Perspective, or a way of regarding situations, facts, etc. – and judging their relative importance – can allow us to keep our calm in stressful situations and appreciate positives hidden in everyday life. For instance, I recently watched my friend run into her kitchen after one of her kids screeched, “Oh no!” following some sort of tremendous thud and subsequent popping noise. As it turned out, her son had lost his grip on an entire two-liter bottle of Coke, sending an explosion of dark soda onto the floor, counter tops, cabinets and appliances. The first words out of her mouth after “grab some towels” were “I’m just happy my new laptop was in another room!”
Don’t get me wrong, she wasn’t exactly laughing when she first walked into the kitchen. Certainly she had her son thoroughly cleaning up the mess with some very direct adult supervision. She openly lamented the timing of this misfortune, as apparently she had cleaned the floor earlier that morning. What struck me was that she quickly recognized an element of gratitude in the midst of a challenging situation. She didn’t spend any time worrying about blame after a simple accident, and she may have even taught her son that when faced with a mess, a pile of towels and a wet floor mop are a much better use of energy than an angry outburst.
It seems some people are naturally more able to rely on perspective in difficult situations. We may marvel at their optimism and ability to not “sweat the small stuff”. At times, the world presents us with extreme examples where even the most dedicated pessimists can recognize their relative good fortune. We see images of devastation from natural disasters or hear of tragic accidents and we feel, by comparison, lucky to have been spared. When we work to develop an inner perspective that we carry with us daily, we can see beyond temporary stressors and better appreciate the gifts hidden in everyday life.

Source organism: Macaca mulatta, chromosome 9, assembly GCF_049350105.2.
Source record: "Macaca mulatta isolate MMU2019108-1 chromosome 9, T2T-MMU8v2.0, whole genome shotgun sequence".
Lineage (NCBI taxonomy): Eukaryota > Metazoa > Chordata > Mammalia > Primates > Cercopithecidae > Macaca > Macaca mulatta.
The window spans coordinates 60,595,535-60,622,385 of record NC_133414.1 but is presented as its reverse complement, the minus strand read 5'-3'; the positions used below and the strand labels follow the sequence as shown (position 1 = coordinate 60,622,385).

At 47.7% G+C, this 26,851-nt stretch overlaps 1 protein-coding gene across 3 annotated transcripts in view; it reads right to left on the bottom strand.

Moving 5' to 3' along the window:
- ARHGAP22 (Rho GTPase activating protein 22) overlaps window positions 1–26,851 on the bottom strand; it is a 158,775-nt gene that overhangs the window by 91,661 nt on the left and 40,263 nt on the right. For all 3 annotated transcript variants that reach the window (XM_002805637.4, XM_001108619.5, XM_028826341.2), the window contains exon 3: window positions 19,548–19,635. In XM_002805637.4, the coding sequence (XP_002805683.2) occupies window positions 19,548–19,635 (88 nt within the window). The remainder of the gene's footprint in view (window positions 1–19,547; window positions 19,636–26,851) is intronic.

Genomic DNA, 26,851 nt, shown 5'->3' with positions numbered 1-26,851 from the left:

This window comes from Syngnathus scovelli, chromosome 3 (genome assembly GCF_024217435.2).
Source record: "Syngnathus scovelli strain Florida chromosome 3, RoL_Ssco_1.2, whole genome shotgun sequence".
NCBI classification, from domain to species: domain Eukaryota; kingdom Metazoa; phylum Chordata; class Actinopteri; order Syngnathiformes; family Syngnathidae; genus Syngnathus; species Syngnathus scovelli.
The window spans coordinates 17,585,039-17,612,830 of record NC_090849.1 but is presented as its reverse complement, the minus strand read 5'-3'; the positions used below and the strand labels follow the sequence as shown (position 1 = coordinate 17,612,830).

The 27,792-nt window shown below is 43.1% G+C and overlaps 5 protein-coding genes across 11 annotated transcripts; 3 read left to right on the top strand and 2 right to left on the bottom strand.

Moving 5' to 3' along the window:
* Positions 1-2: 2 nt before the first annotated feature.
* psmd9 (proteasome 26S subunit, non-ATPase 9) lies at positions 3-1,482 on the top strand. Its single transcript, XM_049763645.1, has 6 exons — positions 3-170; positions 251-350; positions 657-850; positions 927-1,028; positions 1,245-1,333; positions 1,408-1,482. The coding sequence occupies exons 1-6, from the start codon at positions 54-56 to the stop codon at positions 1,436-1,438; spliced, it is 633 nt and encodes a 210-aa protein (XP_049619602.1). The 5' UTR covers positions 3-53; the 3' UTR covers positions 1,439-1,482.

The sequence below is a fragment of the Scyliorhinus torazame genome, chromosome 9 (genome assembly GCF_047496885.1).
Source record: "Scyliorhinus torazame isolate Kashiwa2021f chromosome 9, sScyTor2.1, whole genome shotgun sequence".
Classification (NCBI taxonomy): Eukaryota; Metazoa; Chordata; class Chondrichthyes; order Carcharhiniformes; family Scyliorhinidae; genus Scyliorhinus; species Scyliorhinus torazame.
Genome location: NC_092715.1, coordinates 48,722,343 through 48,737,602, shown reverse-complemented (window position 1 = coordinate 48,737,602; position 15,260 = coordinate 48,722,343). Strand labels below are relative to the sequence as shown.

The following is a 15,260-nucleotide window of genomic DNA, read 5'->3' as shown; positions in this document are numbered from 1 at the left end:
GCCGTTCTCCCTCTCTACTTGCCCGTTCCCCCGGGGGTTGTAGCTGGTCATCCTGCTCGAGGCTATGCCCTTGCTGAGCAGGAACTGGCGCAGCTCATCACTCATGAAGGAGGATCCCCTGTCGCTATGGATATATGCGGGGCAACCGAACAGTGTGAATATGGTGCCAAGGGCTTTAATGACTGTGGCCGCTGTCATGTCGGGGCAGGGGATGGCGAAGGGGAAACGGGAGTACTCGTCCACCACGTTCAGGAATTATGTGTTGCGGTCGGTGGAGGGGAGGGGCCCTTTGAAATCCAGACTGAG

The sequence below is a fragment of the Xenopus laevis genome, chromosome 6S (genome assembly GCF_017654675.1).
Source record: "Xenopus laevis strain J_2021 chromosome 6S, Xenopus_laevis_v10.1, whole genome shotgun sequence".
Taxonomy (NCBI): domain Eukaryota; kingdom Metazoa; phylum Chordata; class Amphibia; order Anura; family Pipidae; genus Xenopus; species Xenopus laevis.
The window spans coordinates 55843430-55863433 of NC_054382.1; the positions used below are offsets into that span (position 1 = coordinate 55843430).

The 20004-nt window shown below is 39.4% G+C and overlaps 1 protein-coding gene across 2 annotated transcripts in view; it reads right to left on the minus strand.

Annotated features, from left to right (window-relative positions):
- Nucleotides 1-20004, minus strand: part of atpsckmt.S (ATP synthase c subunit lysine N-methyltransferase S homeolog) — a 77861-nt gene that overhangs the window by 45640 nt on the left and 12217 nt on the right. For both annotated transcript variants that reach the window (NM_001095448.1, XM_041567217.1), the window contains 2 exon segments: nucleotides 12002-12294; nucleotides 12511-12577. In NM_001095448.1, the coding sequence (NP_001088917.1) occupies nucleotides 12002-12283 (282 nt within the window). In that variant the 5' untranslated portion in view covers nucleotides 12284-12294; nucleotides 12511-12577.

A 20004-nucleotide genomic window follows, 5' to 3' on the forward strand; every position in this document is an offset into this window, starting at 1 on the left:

Expanding our perspective is an active and purposeful process. We can look for opportunities to recognize some positives, even if a situation might not immediately measure up to our standards. Coming out of a harsh winter, we might feel that even a cool spring day gives us more than enough sunshine and warmth to enjoy some time outside. We consciously remember there is a world larger than our own, where many people struggle with basic human needs such as food and shelter. Suddenly a family meal, complete with picky eaters and bickering siblings can be appreciated despite its undeniable imperfections. We watch our teenagers struggle through their first breakups and remind them that their 88-year-old grandfather can’t recall the name of his first girlfriend, yet he holds dear in his heart the name of the woman he was married to for 50 years.
We are human, and some days may present enough challenges that it is tough to incorporate any perspective at all. We aren’t meant to talk ourselves or others completely out of bad feelings in the face of problems that test our strength. Yet we give ourselves more of a chance to overcome obstacles when we use inner perspective to manage some of the trials in life. Say, for instance, your beloved yellow Labrador manages to reach the top of the kitchen table, knock over a pot roast and render it basically inedible. Take a few minutes to acknowledge the time and money wasted and the resulting frustration. Then remind yourself this is the same dog who greets you with unconditional love at the end of the day. Take a look outside; maybe it is a beautiful evening for a walk. Chances are any teenagers in the house have the phone handy and the number of a take-out restaurant already on the screen. Let yourself mentally turn the corner and say it out loud if it helps: “I’m just glad we have the means to order pizza instead!”
Laura B. joined Empathia in 2000 and is an EAP Counselor. Laura has a bachelor’s degree in Sociology from Northwestern University and a master’s degree in Social Work from the University of Wisconsin-Milwaukee, with a concentration in marriage and family therapy. Prior to joining Empathia, she worked as a case manager with chronically mentally ill adults readjusting to life in the community. Laura enjoys reading, attending kids’ activities and spending time with family.